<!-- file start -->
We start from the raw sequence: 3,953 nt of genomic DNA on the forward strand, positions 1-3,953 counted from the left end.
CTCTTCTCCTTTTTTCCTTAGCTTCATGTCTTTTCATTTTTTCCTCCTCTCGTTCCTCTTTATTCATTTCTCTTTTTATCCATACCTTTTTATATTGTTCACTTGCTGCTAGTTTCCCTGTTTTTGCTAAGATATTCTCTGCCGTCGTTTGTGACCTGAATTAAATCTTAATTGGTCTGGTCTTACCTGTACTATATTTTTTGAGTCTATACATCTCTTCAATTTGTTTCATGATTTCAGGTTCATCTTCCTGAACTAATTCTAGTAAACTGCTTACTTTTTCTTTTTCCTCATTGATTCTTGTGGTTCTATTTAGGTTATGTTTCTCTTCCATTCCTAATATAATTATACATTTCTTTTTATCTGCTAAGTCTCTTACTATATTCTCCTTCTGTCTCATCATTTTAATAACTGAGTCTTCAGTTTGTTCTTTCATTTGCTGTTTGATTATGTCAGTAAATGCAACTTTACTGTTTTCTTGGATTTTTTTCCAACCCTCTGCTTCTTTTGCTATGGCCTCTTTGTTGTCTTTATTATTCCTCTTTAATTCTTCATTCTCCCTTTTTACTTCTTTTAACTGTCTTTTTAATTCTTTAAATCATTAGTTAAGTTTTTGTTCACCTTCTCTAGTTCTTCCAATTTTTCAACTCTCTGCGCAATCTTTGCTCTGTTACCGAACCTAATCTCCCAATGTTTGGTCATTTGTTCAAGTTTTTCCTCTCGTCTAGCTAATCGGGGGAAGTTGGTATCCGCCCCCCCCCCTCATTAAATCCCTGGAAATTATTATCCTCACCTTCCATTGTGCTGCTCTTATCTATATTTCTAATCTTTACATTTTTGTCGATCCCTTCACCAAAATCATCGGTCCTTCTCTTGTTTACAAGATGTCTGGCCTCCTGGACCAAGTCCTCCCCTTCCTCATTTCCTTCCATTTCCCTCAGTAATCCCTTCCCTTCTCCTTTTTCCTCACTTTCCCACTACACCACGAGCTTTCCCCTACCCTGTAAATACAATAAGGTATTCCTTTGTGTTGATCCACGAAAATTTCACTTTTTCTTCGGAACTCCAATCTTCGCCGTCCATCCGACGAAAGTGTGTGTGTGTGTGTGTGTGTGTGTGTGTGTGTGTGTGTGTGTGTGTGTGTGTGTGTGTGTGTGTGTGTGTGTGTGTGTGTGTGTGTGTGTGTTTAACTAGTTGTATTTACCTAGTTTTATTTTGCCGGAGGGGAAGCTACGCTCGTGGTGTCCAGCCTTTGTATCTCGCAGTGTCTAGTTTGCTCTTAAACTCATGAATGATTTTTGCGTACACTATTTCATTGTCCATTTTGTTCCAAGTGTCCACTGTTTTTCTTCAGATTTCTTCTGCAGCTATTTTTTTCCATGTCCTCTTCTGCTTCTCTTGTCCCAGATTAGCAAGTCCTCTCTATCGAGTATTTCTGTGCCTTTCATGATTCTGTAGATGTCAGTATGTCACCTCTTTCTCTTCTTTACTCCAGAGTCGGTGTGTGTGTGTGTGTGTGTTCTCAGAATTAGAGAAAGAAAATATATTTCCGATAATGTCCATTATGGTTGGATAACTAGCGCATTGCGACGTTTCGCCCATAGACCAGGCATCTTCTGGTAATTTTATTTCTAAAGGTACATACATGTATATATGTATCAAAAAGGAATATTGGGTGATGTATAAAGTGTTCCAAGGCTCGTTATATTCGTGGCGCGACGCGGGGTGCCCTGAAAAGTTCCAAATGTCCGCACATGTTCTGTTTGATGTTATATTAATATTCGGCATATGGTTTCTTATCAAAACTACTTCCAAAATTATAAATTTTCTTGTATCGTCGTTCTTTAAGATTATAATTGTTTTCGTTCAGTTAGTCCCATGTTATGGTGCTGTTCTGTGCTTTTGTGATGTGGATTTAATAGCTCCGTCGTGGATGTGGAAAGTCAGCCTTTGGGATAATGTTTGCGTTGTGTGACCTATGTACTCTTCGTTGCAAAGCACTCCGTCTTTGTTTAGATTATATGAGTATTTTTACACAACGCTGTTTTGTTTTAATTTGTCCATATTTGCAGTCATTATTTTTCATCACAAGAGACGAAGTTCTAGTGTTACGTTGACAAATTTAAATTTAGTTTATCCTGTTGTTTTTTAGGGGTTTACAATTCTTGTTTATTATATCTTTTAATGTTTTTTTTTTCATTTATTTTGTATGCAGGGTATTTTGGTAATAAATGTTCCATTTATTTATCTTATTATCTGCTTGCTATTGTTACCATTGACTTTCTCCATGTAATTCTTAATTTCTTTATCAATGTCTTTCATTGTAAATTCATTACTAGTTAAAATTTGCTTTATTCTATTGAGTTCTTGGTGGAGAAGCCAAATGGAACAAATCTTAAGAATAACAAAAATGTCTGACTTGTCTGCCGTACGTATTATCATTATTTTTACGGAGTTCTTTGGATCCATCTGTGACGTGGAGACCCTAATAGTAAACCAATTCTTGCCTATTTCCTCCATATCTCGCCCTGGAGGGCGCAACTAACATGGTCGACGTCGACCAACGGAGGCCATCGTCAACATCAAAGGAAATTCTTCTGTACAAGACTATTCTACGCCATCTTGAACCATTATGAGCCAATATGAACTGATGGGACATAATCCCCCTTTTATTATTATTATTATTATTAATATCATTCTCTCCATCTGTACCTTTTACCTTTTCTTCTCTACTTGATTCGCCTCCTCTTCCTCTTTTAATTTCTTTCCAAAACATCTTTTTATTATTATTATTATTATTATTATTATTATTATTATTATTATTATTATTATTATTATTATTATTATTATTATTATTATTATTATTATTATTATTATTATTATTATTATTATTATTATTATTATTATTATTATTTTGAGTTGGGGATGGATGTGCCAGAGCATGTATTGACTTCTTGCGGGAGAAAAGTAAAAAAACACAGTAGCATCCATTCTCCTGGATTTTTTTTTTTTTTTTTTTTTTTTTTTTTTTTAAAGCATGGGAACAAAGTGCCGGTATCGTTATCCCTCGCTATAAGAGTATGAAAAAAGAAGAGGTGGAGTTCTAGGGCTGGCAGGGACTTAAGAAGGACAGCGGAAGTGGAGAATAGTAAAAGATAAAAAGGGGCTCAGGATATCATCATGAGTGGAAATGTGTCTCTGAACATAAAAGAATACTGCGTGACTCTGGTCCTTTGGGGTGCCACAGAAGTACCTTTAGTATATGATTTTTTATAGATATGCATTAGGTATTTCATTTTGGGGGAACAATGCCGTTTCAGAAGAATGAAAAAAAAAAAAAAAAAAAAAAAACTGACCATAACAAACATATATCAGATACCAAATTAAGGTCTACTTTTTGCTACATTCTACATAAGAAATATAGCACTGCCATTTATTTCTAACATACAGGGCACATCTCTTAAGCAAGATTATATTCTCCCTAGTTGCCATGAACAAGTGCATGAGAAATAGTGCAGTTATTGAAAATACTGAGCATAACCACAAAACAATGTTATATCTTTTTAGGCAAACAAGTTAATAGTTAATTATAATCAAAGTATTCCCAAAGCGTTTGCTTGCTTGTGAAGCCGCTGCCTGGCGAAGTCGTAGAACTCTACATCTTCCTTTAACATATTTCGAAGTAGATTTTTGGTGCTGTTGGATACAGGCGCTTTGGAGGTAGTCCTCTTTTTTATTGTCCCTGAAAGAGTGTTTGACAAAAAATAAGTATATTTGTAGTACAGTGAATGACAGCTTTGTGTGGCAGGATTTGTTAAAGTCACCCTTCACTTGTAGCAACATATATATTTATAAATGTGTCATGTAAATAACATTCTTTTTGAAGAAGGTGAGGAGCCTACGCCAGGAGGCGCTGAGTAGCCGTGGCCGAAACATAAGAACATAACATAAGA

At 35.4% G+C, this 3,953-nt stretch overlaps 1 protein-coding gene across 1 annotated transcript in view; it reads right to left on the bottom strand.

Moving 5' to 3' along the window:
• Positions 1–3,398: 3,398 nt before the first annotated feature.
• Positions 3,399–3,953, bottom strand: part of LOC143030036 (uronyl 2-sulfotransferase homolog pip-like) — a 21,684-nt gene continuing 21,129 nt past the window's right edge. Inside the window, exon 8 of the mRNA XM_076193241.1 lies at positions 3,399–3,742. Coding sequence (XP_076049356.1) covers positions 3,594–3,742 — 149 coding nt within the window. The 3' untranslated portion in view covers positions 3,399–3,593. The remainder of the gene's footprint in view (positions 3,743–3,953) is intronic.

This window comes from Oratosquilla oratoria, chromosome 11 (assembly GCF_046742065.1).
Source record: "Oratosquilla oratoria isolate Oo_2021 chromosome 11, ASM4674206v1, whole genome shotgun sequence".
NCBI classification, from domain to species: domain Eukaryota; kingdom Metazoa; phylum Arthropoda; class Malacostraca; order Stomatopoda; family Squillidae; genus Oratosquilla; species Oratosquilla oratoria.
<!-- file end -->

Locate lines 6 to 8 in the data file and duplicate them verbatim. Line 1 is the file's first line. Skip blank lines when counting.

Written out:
• Positions 3,399–3,953, bottom strand: part of LOC143030036 (uronyl 2-sulfotransferase homolog pip-like) — a 21,684-nt gene continuing 21,129 nt past the window's right edge. Inside the window, exon 8 of the mRNA XM_076193241.1 lies at positions 3,399–3,742. Coding sequence (XP_076049356.1) covers positions 3,594–3,742 — 149 coding nt within the window. The 3' untranslated portion in view covers positions 3,399–3,593. The remainder of the gene's footprint in view (positions 3,743–3,953) is intronic.

This window comes from Oratosquilla oratoria, chromosome 11 (assembly GCF_046742065.1).
Source record: "Oratosquilla oratoria isolate Oo_2021 chromosome 11, ASM4674206v1, whole genome shotgun sequence".